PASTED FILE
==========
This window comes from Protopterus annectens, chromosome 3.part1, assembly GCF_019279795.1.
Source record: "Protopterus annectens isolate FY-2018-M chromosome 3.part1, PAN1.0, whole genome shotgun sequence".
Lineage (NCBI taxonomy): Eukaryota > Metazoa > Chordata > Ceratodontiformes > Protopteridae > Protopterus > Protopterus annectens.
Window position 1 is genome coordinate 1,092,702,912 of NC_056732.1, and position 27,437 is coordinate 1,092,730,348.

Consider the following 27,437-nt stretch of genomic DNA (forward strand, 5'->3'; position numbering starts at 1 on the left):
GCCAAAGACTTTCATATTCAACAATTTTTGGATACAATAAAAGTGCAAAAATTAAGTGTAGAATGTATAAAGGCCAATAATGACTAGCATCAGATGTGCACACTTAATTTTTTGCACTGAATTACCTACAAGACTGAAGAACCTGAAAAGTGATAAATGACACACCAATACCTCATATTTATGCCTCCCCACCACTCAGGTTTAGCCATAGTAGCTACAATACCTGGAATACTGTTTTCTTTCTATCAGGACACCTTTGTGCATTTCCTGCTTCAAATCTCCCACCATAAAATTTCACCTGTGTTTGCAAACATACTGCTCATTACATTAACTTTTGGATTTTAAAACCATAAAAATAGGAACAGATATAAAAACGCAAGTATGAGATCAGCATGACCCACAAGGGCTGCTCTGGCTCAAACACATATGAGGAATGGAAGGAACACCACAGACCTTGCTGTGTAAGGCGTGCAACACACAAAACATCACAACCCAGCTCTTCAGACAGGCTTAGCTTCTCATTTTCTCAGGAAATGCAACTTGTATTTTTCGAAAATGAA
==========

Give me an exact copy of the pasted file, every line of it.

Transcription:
This window comes from Protopterus annectens, chromosome 3.part1, assembly GCF_019279795.1.
Source record: "Protopterus annectens isolate FY-2018-M chromosome 3.part1, PAN1.0, whole genome shotgun sequence".
Lineage (NCBI taxonomy): Eukaryota > Metazoa > Chordata > Ceratodontiformes > Protopteridae > Protopterus > Protopterus annectens.
Window position 1 is genome coordinate 1,092,702,912 of NC_056732.1, and position 27,437 is coordinate 1,092,730,348.

Consider the following 27,437-nt stretch of genomic DNA (forward strand, 5'->3'; position numbering starts at 1 on the left):
GCCAAAGACTTTCATATTCAACAATTTTTGGATACAATAAAAGTGCAAAAATTAAGTGTAGAATGTATAAAGGCCAATAATGACTAGCATCAGATGTGCACACTTAATTTTTTGCACTGAATTACCTACAAGACTGAAGAACCTGAAAAGTGATAAATGACACACCAATACCTCATATTTATGCCTCCCCACCACTCAGGTTTAGCCATAGTAGCTACAATACCTGGAATACTGTTTTCTTTCTATCAGGACACCTTTGTGCATTTCCTGCTTCAAATCTCCCACCATAAAATTTCACCTGTGTTTGCAAACATACTGCTCATTACATTAACTTTTGGATTTTAAAACCATAAAAATAGGAACAGATATAAAAACGCAAGTATGAGATCAGCATGACCCACAAGGGCTGCTCTGGCTCAAACACATATGAGGAATGGAAGGAACACCACAGACCTTGCTGTGTAAGGCGTGCAACACACAAAACATCACAACCCAGCTCTTCAGACAGGCTTAGCTTCTCATTTTCTCAGGAAATGCAACTTGTATTTTTCGAAAATGAA